Canberra Bubble named 2018 Word of the Year by Australian National Dictionary Centre
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In a year where tumult and turmoil in federal politics has dominated headlines, it might not come as a surprise that the 2018 word of the year epitomises political navel-gazing.
It’s the Canberra bubble.
Word of the Year 2018 shortlist:
- Canberra bubble: The insular environment of federal politics
- Bag rage: Anger provided in a customer by the removal of free plastic bags at the checkout
- Blockchain: A system in which records are maintained across several computers that are linked in a peer-to-peer network
- Drought relief: Financial or practical assistance given to those in special need or difficulty due to severe drought conditions
- Fair dinkum power: dispatchable energy; coal, as contrasted with renewable sources of energy
- NEG (National Energy Guarantee): A regulatory obligation imposed on energy companies to provide a reliable supply of energy while meeting emissions reduction targets
While the phrase has been around for more than 12 months, its ascension into the popular lexicon has mirrored that of its most prolific user, Prime Minister Scott Morrison.
Politics provided plenty of fodder for the annual shortlist, which included “fair-dinkum power” — a reference to reliable energy, and the drier terms “drought relief” and “National Energy Guarantee”.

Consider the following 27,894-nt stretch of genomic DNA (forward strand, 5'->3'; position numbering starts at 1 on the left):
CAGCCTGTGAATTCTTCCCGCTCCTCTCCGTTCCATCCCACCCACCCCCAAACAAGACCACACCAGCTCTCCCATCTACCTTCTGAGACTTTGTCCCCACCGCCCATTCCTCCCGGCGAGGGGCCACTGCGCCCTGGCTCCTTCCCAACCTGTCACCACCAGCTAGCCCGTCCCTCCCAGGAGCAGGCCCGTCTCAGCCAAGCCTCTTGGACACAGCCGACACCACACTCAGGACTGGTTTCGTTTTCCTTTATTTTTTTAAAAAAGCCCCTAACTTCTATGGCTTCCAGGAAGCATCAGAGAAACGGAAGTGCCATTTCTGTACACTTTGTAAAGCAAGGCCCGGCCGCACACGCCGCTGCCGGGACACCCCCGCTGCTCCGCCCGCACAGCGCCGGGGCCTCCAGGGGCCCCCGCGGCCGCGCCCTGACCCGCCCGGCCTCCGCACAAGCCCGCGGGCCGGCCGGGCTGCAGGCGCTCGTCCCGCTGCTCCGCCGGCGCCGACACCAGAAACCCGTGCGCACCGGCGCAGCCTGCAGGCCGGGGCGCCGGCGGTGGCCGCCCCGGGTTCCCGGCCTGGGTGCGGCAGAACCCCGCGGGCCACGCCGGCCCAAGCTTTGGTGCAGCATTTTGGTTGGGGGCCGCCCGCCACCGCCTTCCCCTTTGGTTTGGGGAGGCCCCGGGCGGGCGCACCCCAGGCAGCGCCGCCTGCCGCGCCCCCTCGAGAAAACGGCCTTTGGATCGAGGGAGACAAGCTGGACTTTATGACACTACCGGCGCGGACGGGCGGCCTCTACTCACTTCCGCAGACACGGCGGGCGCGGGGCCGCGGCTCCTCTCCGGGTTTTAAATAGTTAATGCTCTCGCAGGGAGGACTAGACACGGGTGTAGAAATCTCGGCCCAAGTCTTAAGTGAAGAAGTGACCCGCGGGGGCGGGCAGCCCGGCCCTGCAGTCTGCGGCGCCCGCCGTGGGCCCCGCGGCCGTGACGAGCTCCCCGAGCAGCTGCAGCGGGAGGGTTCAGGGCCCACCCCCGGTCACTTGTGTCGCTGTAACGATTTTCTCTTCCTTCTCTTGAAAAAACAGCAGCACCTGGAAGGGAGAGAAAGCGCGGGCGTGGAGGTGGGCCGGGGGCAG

Amanda Laugesen from the Australian National Dictionary Centre at the Australian National University said ‘Canberra bubble’ best reflected the past 12 months in Australia.
“Politics, as ever, featured pretty strongly in the language of the year,” she said.
“Scott Morrison’s usage of it certainly brought it to our attention.”
Prime Minister Scott Morrison maintains he is not in the Canberra bubble. (ABC News: Nick Haggarty)
Another term that entered the Aussie lexicon over the past year was “bag rage” — the feeling of white-hot fury that erupts when major supermarket chains move to end the distribution of free single-use shopping bags.
“Bag rage is one of these terms that we saw come up and spike in usage in Australia this year, for a brief time, referring to people’s responses in certain parts of Australia to essentially being made to pay for their plastic shopping bags when they go to the shops,” she said.
Similarly Blockchain, the technology behind cryptocurrencies like Bitcoin, was shortlisted for its impact around the world.
But Dr Laugesen said Canberra bubble beat them all.
“Canberra bubble was interesting to us because it had a bit of a story — it was a word that had been around for a little while but we saw it really spike in usage in 2018,” she said.
“We’ve seen the use of Canberra bubble by politicians … often wanting to distance themselves from the Canberra bubble, saying they’re not a part of it.
“But of course what us outsiders see when we look at what’s going on in Parliament is that they’re actually preoccupied with their own issues and problems.
“For people who live in Canberra of course it’s frustrating because we think it’s obviously a city of much more diversity and we have real-life problems as well.”